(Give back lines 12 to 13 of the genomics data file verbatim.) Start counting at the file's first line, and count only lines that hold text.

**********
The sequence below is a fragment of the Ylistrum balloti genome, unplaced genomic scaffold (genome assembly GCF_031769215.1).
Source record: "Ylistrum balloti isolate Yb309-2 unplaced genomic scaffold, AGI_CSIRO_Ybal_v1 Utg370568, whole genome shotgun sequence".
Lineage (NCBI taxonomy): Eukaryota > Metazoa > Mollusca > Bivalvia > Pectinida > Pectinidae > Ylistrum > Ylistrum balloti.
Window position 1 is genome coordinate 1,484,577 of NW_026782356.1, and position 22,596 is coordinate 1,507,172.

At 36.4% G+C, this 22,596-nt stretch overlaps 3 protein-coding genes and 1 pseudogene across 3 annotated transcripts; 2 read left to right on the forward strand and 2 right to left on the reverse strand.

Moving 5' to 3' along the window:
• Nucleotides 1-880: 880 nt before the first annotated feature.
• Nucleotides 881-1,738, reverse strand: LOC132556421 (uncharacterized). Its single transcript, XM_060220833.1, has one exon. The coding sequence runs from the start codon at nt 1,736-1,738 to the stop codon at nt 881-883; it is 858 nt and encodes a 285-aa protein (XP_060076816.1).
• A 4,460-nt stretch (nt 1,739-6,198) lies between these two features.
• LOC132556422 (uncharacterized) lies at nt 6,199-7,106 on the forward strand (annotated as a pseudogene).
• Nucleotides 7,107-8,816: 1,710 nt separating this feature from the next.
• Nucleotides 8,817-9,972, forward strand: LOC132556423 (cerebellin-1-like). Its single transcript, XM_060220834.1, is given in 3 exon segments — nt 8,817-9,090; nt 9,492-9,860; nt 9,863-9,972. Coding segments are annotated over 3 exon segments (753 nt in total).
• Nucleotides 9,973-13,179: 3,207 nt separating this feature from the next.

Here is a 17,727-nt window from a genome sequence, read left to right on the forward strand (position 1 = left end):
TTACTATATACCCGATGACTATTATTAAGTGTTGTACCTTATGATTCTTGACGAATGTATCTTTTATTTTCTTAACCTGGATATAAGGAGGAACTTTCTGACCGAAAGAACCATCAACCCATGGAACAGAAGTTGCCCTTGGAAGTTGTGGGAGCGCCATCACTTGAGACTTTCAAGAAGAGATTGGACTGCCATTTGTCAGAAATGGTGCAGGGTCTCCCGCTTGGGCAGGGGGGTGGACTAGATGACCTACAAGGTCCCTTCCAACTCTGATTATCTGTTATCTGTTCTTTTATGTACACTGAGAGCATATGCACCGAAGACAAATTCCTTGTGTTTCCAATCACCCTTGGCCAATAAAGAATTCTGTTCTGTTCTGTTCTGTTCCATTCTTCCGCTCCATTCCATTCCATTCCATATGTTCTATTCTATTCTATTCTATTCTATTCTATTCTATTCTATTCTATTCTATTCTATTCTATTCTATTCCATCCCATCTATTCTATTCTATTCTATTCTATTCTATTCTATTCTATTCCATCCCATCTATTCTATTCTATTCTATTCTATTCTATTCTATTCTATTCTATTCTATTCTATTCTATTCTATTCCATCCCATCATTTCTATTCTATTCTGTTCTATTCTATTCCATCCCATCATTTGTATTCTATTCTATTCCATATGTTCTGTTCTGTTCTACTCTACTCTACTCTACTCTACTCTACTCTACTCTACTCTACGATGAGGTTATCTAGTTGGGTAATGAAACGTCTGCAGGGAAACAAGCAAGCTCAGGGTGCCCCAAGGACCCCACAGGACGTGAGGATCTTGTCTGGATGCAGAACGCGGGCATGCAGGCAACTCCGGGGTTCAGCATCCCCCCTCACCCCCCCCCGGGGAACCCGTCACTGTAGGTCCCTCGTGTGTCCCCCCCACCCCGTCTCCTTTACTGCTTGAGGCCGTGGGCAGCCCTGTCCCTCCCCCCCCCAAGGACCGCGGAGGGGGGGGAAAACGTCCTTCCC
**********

• Nucleotides 8,817-9,972, forward strand: LOC132556423 (cerebellin-1-like). Its single transcript, XM_060220834.1, is given in 3 exon segments — nt 8,817-9,090; nt 9,492-9,860; nt 9,863-9,972. Coding segments are annotated over 3 exon segments (753 nt in total).
• Nucleotides 9,973-13,179: 3,207 nt separating this feature from the next.